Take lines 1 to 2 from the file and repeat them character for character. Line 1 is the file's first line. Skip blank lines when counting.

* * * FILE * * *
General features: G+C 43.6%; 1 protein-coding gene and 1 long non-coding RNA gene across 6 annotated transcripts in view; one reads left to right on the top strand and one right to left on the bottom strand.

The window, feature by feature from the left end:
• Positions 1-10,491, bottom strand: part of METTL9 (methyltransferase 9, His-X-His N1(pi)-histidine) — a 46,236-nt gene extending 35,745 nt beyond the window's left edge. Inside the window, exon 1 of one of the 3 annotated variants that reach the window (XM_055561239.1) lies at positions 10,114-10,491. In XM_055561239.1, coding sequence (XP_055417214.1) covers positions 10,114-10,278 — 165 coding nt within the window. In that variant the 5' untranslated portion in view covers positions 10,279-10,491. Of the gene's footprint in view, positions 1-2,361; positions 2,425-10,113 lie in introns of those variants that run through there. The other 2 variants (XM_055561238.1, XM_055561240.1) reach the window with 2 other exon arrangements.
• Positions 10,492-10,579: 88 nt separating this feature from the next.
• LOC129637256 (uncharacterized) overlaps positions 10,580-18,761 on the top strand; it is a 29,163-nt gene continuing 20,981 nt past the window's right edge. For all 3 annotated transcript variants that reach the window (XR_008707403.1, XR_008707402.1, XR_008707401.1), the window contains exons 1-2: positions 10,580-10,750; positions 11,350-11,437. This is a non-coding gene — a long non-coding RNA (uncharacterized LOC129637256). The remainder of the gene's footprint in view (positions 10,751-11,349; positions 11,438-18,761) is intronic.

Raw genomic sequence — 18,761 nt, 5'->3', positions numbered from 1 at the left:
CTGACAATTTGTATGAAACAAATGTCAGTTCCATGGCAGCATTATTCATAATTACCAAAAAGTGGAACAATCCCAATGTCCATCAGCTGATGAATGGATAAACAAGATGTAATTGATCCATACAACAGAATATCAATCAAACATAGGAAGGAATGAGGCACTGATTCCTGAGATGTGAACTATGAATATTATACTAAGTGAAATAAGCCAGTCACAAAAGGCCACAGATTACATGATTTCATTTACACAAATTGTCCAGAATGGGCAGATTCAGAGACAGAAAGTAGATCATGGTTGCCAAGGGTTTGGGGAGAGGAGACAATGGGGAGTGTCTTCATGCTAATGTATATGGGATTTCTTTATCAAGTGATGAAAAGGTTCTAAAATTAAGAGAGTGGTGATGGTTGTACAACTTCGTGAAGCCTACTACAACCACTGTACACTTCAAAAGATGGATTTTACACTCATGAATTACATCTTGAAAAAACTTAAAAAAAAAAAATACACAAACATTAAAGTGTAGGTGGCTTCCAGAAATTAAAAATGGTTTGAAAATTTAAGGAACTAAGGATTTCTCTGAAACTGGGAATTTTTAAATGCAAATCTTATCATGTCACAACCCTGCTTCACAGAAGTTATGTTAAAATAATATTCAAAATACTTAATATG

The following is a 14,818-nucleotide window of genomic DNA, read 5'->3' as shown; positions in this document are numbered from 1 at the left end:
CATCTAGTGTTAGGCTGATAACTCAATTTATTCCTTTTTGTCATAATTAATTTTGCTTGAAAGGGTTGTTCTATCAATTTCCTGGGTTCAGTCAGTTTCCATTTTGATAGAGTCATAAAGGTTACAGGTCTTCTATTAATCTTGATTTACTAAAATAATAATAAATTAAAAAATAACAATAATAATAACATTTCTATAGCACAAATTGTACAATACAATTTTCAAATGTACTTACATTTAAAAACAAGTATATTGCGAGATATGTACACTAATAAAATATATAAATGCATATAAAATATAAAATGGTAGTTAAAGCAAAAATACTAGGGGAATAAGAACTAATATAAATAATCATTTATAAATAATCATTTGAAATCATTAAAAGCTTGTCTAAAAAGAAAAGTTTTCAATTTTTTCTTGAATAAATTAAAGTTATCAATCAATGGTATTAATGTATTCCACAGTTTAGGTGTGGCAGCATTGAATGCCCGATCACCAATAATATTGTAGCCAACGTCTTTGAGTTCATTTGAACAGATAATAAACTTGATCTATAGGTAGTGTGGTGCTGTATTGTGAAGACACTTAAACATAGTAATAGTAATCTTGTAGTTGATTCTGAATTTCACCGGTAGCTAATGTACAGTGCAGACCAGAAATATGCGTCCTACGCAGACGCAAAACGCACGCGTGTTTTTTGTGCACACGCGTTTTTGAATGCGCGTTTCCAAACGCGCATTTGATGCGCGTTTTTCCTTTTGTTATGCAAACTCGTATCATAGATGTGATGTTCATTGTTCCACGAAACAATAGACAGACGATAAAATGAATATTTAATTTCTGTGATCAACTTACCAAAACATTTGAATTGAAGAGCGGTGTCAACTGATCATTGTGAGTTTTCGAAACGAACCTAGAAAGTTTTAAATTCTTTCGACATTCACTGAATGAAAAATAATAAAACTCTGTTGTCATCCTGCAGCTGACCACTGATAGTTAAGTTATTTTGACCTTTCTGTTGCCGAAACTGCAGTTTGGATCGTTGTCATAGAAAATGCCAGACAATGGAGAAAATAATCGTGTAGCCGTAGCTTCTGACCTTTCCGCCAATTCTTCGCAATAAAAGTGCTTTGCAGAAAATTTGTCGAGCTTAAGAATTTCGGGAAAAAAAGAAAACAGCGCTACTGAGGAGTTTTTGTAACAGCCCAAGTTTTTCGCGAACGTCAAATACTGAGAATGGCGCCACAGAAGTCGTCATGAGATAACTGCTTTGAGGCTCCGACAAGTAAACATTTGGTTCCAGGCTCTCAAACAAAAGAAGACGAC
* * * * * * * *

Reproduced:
General features: G+C 43.6%; 1 protein-coding gene and 1 long non-coding RNA gene across 6 annotated transcripts in view; one reads left to right on the top strand and one right to left on the bottom strand.

The window, feature by feature from the left end: